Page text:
Rutgers‒Camden Offers In-Person and Telehealth Services to Camden Residents

Medical professional looking at a patient's hand during telemedicine appointment

By Jeanne Leong

Rutgers University‒Camden health care clinics are a vital resource for Camden residents, especially during the pandemic, when some patients face even greater challenges to receive care from a health care provider.

The Rutgers School of Nursing‒Camden is working to raise awareness of the services that are available to Camden residents at the university’s health care clinics located in the Housing Authority of Camden’s Ablett Village and the Branches at Centerville. After the pandemic lockdown began, the centers launched a telehealth service to make it more convenient and safer for patients to connect with a health care provider.

In the spring, it had been more than a year since Tracey Powell saw a doctor; she realized that she needed help, so she contacted the Rutgers–Camden nursing school for telehealth services. Due to some difficult life circumstances, including no longer having the use of a car, Powell could not make the trip to see her doctor in Voorhees.

Tracey Powell

Tracey Powell is grateful for the care she receives at the Rutgers–Camden health center at Ablett Village.

Powell had a couple of major health issues, so the center’s staff wanted to examine her in person. Conveniently located about one block away from her Ablett Village home, she could walk to the health clinic.

“It’s the beginning of getting the help I need,” says Powell. “I’m glad there’s someone there to help me.” The nurse practitioners gave her a blood pressure cuff to monitor her blood pressure and a sugar meter to watch her diabetes.

“They are thorough and excellent,” says Powell, who serves as president of the Ablett Village residents association.

When the telehealth service began in the spring, the Rutgers–Camden staff hoped they would be able to help many patients who could talk to the health care staff by phone; however, few people are using the service, which also provides wellness services such as check-ups for sports participation and employment physicals.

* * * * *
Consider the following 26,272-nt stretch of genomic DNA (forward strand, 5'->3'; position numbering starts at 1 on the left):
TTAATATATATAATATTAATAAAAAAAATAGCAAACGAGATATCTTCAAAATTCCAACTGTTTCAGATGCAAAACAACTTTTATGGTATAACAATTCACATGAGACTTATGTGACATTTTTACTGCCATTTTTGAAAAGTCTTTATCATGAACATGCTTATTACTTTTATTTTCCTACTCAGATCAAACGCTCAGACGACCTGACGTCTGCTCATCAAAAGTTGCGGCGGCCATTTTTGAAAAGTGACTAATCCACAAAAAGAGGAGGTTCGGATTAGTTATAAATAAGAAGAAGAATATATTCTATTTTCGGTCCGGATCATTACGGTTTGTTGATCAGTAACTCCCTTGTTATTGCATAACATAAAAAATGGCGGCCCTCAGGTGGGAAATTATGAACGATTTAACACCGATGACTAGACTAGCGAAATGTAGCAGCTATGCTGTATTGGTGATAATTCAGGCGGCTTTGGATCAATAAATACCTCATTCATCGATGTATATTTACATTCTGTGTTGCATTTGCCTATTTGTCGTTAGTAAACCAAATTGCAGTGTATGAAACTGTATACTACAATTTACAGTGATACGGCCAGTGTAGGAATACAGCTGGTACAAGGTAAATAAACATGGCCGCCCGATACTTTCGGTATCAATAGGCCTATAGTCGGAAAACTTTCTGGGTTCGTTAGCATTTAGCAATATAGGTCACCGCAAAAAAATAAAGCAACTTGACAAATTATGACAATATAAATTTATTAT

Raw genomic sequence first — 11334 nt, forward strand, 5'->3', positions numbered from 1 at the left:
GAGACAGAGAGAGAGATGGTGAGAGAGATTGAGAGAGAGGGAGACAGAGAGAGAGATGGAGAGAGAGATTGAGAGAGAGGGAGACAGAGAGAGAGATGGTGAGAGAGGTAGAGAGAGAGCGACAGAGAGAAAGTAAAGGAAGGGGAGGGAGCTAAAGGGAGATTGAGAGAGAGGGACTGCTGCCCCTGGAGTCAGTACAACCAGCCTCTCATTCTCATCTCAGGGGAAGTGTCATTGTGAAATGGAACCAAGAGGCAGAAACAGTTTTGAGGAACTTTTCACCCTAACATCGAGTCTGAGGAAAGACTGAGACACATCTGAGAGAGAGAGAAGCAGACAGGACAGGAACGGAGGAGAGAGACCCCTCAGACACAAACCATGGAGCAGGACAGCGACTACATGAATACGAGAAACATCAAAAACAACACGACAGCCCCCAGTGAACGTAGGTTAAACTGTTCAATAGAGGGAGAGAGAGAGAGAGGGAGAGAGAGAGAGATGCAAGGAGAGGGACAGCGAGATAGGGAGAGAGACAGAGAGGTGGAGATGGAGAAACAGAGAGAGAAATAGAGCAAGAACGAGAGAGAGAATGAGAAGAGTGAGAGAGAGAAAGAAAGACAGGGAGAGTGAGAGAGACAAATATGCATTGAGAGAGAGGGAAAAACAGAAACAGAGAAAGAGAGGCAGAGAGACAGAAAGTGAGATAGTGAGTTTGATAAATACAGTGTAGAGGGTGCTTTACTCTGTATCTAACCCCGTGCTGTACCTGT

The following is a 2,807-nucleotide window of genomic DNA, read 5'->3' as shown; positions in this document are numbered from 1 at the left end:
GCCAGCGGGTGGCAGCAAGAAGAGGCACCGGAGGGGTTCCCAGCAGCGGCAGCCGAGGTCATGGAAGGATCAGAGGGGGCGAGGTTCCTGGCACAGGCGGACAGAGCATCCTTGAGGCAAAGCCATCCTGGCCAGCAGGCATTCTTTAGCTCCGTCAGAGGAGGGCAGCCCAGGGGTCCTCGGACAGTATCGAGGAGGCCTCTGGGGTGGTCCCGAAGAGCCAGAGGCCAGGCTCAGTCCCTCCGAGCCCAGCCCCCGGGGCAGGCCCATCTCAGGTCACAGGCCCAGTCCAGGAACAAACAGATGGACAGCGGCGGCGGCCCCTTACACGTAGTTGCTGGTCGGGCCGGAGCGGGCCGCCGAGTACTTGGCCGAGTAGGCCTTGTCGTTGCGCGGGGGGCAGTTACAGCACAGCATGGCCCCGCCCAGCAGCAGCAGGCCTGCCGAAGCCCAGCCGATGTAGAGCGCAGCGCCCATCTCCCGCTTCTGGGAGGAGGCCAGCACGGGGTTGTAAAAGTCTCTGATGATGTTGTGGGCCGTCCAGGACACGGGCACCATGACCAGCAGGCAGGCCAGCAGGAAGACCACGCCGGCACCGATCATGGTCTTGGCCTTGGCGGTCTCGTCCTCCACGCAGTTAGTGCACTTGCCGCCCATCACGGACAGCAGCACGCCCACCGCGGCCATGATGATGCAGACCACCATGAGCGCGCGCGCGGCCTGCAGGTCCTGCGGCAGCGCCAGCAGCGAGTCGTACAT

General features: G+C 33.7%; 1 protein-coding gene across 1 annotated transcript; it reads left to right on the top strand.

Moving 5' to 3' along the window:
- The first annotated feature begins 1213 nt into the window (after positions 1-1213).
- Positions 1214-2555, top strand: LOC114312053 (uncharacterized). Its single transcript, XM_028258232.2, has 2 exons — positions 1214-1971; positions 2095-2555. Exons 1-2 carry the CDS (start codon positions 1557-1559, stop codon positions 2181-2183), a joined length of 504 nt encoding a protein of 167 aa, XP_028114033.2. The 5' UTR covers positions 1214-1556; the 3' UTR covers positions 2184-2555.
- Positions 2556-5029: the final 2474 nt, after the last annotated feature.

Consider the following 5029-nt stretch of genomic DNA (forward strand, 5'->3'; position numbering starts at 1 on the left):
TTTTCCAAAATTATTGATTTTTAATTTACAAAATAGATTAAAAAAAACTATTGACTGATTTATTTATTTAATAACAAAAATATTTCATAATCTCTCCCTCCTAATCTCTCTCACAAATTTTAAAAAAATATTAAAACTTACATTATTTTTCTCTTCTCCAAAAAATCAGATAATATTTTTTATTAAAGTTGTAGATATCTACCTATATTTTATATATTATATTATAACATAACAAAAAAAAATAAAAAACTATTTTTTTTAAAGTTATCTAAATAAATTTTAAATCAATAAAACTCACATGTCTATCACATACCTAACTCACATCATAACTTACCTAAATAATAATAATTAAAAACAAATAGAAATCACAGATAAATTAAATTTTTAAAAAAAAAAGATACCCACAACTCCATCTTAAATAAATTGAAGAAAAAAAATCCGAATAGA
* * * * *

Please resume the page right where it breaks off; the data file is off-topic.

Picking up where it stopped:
Clinical Assistant Professor Kathy Jackson

Kathy Jackson, a leader in Rutgers School of Nursing‒Camden community engagement projects.

“I know there are people who need health care now,” says Kathy Jackson, a clinical assistant professor, and a leader in Rutgers School of Nursing‒Camden community engagement projects. “Some have multilayered issues, and may be hesitant to go to health care centers/offices at this time. We want to let people know that if they need health care, they can access it via telehealth and get help without coming into a health center.”

Rutgers–Camden created a collaboration between its School of Nursing and its world languages and cultures department that provides Spanish-speaking patients with interpreters – Rutgers‒Camden students and alumni who successfully completed the university’s community medical interpreter course.

A federal grant from the Health Resources and Services Administration (HRSA) under the U.S. Department of Health and Human Services to assist veteran nursing students in primary care has supplied medical equipment such as automated blood pressure machines and glucometers, computers, and a secure platform for the telehealth service.

Jackson distributed information about the telehealth service to housing authority residents in the spring, and plans to redistribute flyers as a reminder that the telehealth and in-person services are available.

Housing Authority of Camden residents can make a telehealth or in-person appointment by calling 856-225-2983.

 

Posted in: Community Outreach

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